With winter fast approaching and the conflict in Syria showing no signs of abating, the United Nations humanitarian chief today called for sustained pressure on the parties to ensure access to those in need of assistance as well as financial support to maintain vital aid operations.
Some 11 million people urgently need assistance in Syria, and more than 4.7 million of them are in areas which aid agencies can only reach by bringing relief supplies across borders, according to the UN Office for the Coordination of Humanitarian Affairs (OCHA).
“Sustained access to provide the most basic assistance to some 4.7 million people who have been hard to reach for months, some for years continues to be a major challenge. And a further 241,000 people are deliberately besieged, mostly by Government forces, and are denied assistance,” Under-Secretary-General for Humanitarian Affairs Valerie Amos told the Security Council.
In February of this year, the Council adopted resolution 2139 with the aim of pressing the parties to the conflict to abide by basic international legal obligations and to reduce the suffering of ordinary people caught up in the conflict.
Then in July, the 15-member body adopted resolution 2165, authorizing cross-border and cross-line access for the UN and its partners to deliver humanitarian aid in Syria without the consent of the State.
According to OCHA, 14 additional cross-border aid convoys authorized by the Council have delivered assistance for more than 500,000 people since July.
However, access to those most in need continues to be a challenge, Ms. Amos said, as she presented the Secretary-General's report on humanitarian access during the period from 19 August to 17 September.
“Intense fighting and shifting conflict lines continue to make the delivery of aid difficult and dangerous. The parties to the conflict continue to put obstacles in the way of the sustained access that humanitarian organizations require,” she stated.
Parties to the conflict also continue to block aid deliveries to areas outside their control, she continued, noting that this includes armed opposition groups in Aleppo governorate which have prevented aid from being delivered to areas under the control of the militant group known as the Islamic State in Iraq and the Levant (ISIL).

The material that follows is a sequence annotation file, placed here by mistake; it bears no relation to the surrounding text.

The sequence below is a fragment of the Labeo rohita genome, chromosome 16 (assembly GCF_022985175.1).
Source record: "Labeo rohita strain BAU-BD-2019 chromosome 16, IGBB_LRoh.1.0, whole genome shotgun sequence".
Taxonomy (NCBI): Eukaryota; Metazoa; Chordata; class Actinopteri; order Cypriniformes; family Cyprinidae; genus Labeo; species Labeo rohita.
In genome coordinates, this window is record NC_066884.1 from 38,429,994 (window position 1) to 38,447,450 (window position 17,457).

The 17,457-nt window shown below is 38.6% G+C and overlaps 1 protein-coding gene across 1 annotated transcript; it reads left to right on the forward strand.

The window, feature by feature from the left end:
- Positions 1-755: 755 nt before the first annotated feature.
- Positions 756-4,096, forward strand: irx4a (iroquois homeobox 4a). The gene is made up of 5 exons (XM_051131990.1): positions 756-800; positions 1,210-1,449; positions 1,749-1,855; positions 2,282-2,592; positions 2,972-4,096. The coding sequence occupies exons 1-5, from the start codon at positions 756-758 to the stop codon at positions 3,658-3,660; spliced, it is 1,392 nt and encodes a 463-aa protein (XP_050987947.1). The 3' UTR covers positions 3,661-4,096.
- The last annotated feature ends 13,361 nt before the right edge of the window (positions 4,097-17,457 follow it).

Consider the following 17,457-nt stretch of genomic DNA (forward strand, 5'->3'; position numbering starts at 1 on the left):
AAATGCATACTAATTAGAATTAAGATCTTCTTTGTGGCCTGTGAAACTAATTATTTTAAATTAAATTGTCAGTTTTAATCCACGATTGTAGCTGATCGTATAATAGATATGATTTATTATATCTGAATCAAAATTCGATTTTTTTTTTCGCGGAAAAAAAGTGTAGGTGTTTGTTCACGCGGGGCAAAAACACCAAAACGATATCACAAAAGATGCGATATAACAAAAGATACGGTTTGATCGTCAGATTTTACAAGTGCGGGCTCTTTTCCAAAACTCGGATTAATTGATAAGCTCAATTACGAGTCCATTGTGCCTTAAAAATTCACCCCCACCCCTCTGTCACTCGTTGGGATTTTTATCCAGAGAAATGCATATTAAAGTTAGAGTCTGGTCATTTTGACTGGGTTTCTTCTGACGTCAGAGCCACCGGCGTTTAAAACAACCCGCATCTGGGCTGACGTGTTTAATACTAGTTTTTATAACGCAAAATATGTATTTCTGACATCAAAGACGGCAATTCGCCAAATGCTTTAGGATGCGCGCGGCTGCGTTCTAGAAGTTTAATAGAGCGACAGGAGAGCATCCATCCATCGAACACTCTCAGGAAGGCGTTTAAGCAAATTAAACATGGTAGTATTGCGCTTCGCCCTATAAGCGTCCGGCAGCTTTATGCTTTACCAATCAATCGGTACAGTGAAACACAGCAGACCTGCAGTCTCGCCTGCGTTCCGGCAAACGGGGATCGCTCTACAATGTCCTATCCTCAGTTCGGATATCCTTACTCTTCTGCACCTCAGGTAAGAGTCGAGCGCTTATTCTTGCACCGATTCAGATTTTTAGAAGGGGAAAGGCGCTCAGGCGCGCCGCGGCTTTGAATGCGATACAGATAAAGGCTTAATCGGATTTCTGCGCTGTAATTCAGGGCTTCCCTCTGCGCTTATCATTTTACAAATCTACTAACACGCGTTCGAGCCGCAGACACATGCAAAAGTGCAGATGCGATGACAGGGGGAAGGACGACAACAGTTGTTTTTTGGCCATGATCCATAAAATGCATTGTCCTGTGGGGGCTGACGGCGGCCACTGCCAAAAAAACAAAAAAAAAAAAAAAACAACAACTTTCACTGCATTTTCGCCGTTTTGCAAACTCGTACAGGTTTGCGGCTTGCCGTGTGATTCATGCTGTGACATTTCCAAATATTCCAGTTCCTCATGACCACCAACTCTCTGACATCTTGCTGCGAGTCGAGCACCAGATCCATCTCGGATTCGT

“The Government continues to use administrative procedures to hinder the rapid and sustained delivery of aid,” said Ms. Amos, who is also UN Emergency Relief Coordinator. “While the changes introduced by the Government on loading plans and imports from official entry points are welcome, the process for deliveries to hard-to-reach areas remains far too cumbersome.
“And the centralization of approval for deliveries continues to hamper our operations, as does the need to negotiate delivery routes once approval has been received.”
In his report, Secretary-General Ban Ki-moon noted that despite the valiant efforts of humanitarian workers delivering aid at great personal risk, Syria remains the world's largest and most pressing humanitarian crisis, with regional and global implications.
“Needs, driven by violence, continue to outpace the response. And neighbouring countries continue to host large numbers of refugees,” he wrote.
Ms. Amos said the UN and partner agencies continue to seek to reach the maximum number of people by the most direct and effective routes – across conflict lines, cross-border or through regular aid deliveries.
“Despite the modest progress, sustained pressure on all parties to ensure that they respect and implement resolutions 2139 and 2165 is crucial,” she stressed.
Financial support is also vital, she added, noting that without additional funds, the World Food Programme will be forced to end its operations completely within two months. Rations have already been cut in order to continue to reach as many people as possible.
Yesterday, Ms. Amos welcomed Qatar's announcement of $20 million for the Humanitarian Pooled Fund, saying it will help enable the UN and its partners to help people in the hard-to-reach areas inside Syria.
“Winter is fast approaching and vital supplies are needed to protect people from the cold. Neighbouring countries also need urgent support so that they can continue to shelter millions of refugees,” she pointed out in her briefing.
“But most critical of all, the violence that has already killed over 190,000 people must stop.”